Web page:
PA Vs. LLC

Male and female entrepreneur brainstorming over document during meeting in office
••• Maskot/Maskot/GettyImages

Related Articles

A professional association (PA) is a type of corporation made up of individuals who belong to a licensed, certified or registered occupation. For example, a PA may be composed of attorneys or accountants. A limited liability company (LLC) is a type of company in which taxes “flow through,” so the members, rather than the company, pay taxes on the profit. Although the IRS provides some guidance on definitions, PAs and LLCs are business structures defined by state laws. The definitions, requirements and powers of PAs and LLCs vary by state.

Understanding Professional Associations

Some states, such as California, treat PAs like other types of corporations. In many ways, they do not distinguish PAs from professional corporations. Other states, such as Texas, define a PA as similar to, but distinguished from, other types of PCs.

Texas provides that a PA is a professional entity for the purpose of providing a professional service relating to health care. A PA may offer health care services such as medicine, osteopathy, podiatry, dentistry, chiropractic care, optometry, therapeutic optometry, veterinary care or mental health treatment. In Texas, only a person who is licensed to practice the same professional service as the professional association may be a governing person, managerial official, owner or member of the professional association.

IRS View on LLCs

The Internal Revenue Service (IRS) provides that an LLC is a business structure whose owners are known as members. Members may include individuals, corporations, other LLCs and foreign entities. Most states permit LLCs to have one single member. State laws limit when a business entity may not be an LLC. For example, banks and insurance companies cannot be LLCs. There are special rules for foreign LLCs.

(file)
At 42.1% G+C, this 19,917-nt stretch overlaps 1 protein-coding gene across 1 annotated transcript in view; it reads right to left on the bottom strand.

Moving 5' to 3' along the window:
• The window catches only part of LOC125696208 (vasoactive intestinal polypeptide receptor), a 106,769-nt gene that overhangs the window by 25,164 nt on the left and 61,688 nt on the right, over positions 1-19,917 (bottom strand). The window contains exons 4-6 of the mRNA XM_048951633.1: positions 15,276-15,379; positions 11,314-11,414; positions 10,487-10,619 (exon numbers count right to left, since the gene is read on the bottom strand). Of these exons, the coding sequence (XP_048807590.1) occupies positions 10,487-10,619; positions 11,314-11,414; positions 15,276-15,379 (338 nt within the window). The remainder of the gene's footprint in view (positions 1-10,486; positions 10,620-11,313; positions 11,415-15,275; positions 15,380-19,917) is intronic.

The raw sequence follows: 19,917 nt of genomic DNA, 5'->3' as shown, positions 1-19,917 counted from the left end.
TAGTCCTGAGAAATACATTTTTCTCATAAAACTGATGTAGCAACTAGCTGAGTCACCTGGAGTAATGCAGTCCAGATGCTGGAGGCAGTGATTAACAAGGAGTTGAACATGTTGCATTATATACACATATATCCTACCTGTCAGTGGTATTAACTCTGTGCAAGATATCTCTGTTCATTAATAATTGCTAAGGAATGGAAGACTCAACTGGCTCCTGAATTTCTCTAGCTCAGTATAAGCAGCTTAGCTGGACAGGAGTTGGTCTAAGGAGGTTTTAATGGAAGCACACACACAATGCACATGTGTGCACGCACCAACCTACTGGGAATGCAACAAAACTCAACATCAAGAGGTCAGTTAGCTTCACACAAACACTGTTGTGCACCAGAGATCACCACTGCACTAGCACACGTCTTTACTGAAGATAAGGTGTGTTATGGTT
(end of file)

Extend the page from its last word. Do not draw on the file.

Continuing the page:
The LLC and the number of its members determine whether the IRS treats the LLC as a corporation, a partnership or simply part of the income tax return of the LLC's owner. A domestic LLC with at least two members is classified as a partnership for federal income tax purposes unless the LLC files IRS Form 8832 and requests to be treated as a corporation.

An LLC with only one member is treated as an entity disregarded as separate from its owner. The exception is if the single-member LLC files Form 8832 and elects to be treated as a corporation. For purposes of employment tax and certain excise taxes, an LLC with just one member is considered a separate entity.

State Views on LLCs

In California, an LLC combines the characteristics of a corporation and a partnership. Members of an LLC have limited liability for the actions of the company, as do shareholders of a corporation. This means their personal assets are protected if the LLC is sued. The LLC structure offers its members liability protection. The members are taxable at the member level like partners in a partnership.

New York defines an LLC similarly to California. It sees the LLC as having limited liability for the contractual obligations and other liabilities of the business. The LLC has a flexible management style similar to that of a partnership.